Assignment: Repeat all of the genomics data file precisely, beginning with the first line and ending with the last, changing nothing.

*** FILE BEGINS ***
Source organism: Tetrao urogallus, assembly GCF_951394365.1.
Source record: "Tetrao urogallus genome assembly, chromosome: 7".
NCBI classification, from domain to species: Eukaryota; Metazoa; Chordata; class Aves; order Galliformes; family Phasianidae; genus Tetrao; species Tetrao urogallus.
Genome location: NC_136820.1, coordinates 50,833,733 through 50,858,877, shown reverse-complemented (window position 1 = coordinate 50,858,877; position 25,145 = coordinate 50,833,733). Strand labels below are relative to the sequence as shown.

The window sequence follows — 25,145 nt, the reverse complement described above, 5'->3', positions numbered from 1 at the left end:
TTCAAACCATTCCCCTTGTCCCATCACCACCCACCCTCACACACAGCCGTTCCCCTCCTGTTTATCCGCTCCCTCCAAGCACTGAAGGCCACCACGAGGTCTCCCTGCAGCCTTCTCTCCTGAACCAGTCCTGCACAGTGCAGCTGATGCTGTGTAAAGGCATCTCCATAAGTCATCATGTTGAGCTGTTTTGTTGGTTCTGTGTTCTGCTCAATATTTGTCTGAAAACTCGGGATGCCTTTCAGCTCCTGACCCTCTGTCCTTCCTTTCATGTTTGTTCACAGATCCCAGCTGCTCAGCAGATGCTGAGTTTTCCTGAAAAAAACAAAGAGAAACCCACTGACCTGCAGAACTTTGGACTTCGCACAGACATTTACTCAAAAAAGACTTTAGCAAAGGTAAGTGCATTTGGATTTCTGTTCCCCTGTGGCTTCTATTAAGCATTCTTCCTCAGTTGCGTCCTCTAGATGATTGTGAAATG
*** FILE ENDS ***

Source organism: Tetrao urogallus, assembly GCF_951394365.1.
Source record: "Tetrao urogallus genome assembly, chromosome: 7".
NCBI classification, from domain to species: Eukaryota; Metazoa; Chordata; class Aves; order Galliformes; family Phasianidae; genus Tetrao; species Tetrao urogallus.
Genome location: NC_136820.1, coordinates 50,833,733 through 50,858,877, shown reverse-complemented (window position 1 = coordinate 50,858,877; position 25,145 = coordinate 50,833,733). Strand labels below are relative to the sequence as shown.

The window sequence follows — 25,145 nt, the reverse complement described above, 5'->3', positions numbered from 1 at the left end:
TTCAAACCATTCCCCTTGTCCCATCACCACCCACCCTCACACACAGCCGTTCCCCTCCTGTTTATCCGCTCCCTCCAAGCACTGAAGGCCACCACGAGGTCTCCCTGCAGCCTTCTCTCCTGAACCAGTCCTGCACAGTGCAGCTGATGCTGTGTAAAGGCATCTCCATAAGTCATCATGTTGAGCTGTTTTGTTGGTTCTGTGTTCTGCTCAATATTTGTCTGAAAACTCGGGATGCCTTTCAGCTCCTGACCCTCTGTCCTTCCTTTCATGTTTGTTCACAGATCCCAGCTGCTCAGCAGATGCTGAGTTTTCCTGAAAAAAACAAAGAGAAACCCACTGACCTGCAGAACTTTGGACTTCGCACAGACATTTACTCAAAAAAGACTTTAGCAAAGGTAAGTGCATTTGGATTTCTGTTCCCCTGTGGCTTCTATTAAGCATTCTTCCTCAGTTGCGTCCTCTAGATGATTGTGAAATG